Skate Creek Road

Skate Creek Road, also known as Forest Road 52, offers free dispersed camping and is usually closed in the winter. It’s a paved road but not really maintained so there are slumps and potholes along it. Skate Creek is also accessible from Packwood, which is on the east side of MRNP near Ohanapecosh.

La Wis Wis Campground

Max RV Length: RV’s up to 60 ft (Hatchery Loop only)
# of sites: 115

La Wis Wis is a great option if Ohanapecosh is full. There are a few sites that sit overlooking the river and while most of the sites at La Wis Wis are better suited for tents and car or truck campers, the Hatchery Loop can fit larger RVs up to 60 feet.

This is a great base camp for visiting Mont Rainer NP or just for enjoying some hiking and fishing in the area. There is drinking water, flush toilets, picnic tables, and fire rings here but no electricity.

Gifford Pinchot National Forest

Gifford Pinchot National Forest, located just on the other side of Highway 123 by the Steven’s Canyon entrance, has many great free dispersed camping opportunities. From what I’ve read, it’s doable with any size rig but it is a steep one-lane gravel road so use your discretion. Check out the iOverlander app for more beta.

Silver Springs Campground

Max RV Length: RV’s up to 45 feet
# of sites: 55

Silver Springs is a great campground just 1 mile from the White River entrance to Mount Rainier. This is a good option to use as a base camp for exploring the Sunrise area. There is drinking water, flush and vault toilets, picnic tables, and fire rings here but no electricity.

The Dalles Campground

Max RV Length: RV’s up to 40 feet
# of sites: 55

The Dalles Campground is just a few miles north of Silver Springs Campground and only 7 miles from the White River entrance to Mount Rainier NP. From the campground you can hike the John Muir Nature Trail or, on the west end of the campground, check out the “Big Tree,” a 700-year-old Douglas fir that measures 9.5 feet in diameter. There is drinking water, vault toilets, picnic tables, and fire rings here but no electricity.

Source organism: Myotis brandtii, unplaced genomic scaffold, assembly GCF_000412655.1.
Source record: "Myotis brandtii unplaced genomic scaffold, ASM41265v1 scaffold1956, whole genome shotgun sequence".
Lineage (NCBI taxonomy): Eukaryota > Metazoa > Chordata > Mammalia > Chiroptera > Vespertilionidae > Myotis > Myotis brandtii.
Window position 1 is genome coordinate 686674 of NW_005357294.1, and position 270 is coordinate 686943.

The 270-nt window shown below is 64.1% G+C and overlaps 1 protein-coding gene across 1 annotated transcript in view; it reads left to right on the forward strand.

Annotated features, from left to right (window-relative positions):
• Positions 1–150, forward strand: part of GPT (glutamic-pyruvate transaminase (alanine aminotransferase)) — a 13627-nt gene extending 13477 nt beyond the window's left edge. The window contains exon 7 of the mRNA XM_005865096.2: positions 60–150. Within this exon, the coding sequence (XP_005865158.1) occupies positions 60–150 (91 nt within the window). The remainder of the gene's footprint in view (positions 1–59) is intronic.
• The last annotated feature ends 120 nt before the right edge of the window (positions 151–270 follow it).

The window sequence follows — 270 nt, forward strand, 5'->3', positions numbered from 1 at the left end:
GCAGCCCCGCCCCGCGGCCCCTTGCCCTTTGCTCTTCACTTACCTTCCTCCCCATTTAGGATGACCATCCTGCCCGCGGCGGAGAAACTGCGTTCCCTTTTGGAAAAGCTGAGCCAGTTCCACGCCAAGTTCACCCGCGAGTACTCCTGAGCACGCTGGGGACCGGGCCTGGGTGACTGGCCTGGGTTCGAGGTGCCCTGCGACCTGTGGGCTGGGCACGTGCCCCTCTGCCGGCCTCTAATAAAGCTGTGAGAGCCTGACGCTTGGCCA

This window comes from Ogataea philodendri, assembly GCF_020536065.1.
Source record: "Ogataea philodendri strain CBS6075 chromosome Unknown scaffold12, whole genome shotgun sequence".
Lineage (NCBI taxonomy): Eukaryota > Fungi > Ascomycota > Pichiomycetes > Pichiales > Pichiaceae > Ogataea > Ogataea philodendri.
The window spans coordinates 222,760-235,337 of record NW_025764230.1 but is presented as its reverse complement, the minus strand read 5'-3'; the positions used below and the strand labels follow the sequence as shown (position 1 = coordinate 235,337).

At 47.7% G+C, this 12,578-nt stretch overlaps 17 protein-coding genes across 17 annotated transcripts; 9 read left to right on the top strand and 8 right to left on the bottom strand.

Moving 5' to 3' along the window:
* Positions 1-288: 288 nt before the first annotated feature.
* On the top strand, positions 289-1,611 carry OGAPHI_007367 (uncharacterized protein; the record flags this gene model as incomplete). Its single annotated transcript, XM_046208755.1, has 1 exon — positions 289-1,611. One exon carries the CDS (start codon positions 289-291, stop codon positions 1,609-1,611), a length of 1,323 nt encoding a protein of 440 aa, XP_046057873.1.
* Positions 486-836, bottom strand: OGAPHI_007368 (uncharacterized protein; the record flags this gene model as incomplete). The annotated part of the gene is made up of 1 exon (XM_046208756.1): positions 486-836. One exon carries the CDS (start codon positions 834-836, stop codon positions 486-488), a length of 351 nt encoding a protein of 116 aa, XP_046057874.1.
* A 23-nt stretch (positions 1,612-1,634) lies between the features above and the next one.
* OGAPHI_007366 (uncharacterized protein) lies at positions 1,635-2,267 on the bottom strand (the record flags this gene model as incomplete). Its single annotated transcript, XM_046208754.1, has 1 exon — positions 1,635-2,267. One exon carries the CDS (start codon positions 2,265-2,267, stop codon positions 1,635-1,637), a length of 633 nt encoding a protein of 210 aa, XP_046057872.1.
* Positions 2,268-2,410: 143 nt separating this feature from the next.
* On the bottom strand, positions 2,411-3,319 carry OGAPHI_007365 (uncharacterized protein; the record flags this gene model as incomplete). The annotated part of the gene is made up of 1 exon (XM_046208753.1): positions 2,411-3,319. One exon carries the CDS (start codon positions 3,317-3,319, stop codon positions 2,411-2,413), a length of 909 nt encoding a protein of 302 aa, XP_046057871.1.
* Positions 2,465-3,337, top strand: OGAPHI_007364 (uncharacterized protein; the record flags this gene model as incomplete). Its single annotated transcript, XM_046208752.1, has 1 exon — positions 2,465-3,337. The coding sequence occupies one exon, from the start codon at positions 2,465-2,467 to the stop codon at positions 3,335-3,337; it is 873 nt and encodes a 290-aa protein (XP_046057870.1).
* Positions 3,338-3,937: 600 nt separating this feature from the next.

Lodgepole Campground

Max RV Length: RV’s up to 100 feet
# of sites: 37

While the location here isn’t ideal, sometimes it’s better for peace of mind to just reserve a campsite ahead of time so you know you’ll have a place to sleep. If all the other campgrounds are reserved, you may want to book here. It’s only about a half hour to Sunrise or Ohanapecosh areas from here and the sites are spacious for RVs. Plus you’re close to Boulder Cave National Recreation Trail and the famous PCT.


Full-Service Campgrounds near Mount Rainier NP

Sometimes you just want a campground with hot showers and laundry. I feel ya! When we are on long road trips I get emotional when I pull into a campground that has amenities. It feels luxurious! Here are two great options for when you too want to feel comfortable while enjoying nature.

Mounthaven Resort

If you’re looking for more luxury-style camping near Ashford, which is the west side of the park, Mounthavenn might be the perfect base camp for you. Staying here puts you only a half mile from the Nisqually entrance and besides having full hookups, they also have free hot showers and coin-operated laundry.

The only downside is that there are only 30 sites (and only 16 are RV spots) here and they fill up fast in the summer. This is also a great place to stay if you are not camping as they offer family-friendly cabins and 3 vacation rentals. RV sites start at $55 per night.

Packwood RV

This is a great campground if you are arriving or leaving Mount Rainier from the southeast. Packwood is a bigger town than Ashford so you can find more services over on this side.


Finding Accommodations near Mount Rainier

If camping isn’t your thing, there are quite a few options for hotels and lodges in Ashford, which is minutes from the southwest entrance to Mount Rainier National Park, or splurge and stay at Paradise Inn at the heart of the national park.

Seattle is also only a two-hour drive away and Tacoma is only an hour and a half away where there are plenty of great options. Click here to see our blog on Lodging Options Near Mount Rainier (coming soon).

Booking.com

Tips for WiFi

We have T-Mobile as our cell service provider which means we rarely get a signal in any national park except for when I’m standing at the summit of a high mountain. The visitor centers in Mount Rainier do have wifi but they are slow so don’t expect to do much more than texting and sending/receiving email. There is also free wifi in the Ashford visitor center.

Camping Games

Oftentimes, camping is a perfect opportunity to bond with friends and family and there’s no better way to connect a good old game around the campfire. These are some of our favorite games to play as a family when we’re out wandering where the wifi is weak:

Pack List for Camping in Mount Rainier

Since you will be off-grid with little access to supplies be sure to pack thoroughly (and minimally) pack everything you will need for your stay in Mount Rainier National Park. Need help knowing what to pack? Save time with these two blogs:


If you have any questions about camping in Rainier, please don’t hesitate to let us know in the comments section below! We’d be happy to help!

Headed to Rainier? Don’t forget to check our other related blogs.

Mount Rainier Resources:

Share this or Pin it:

This site uses Akismet to reduce spam. Learn how your comment data is processed.

This site uses Akismet to reduce spam. Learn how your comment data is processed.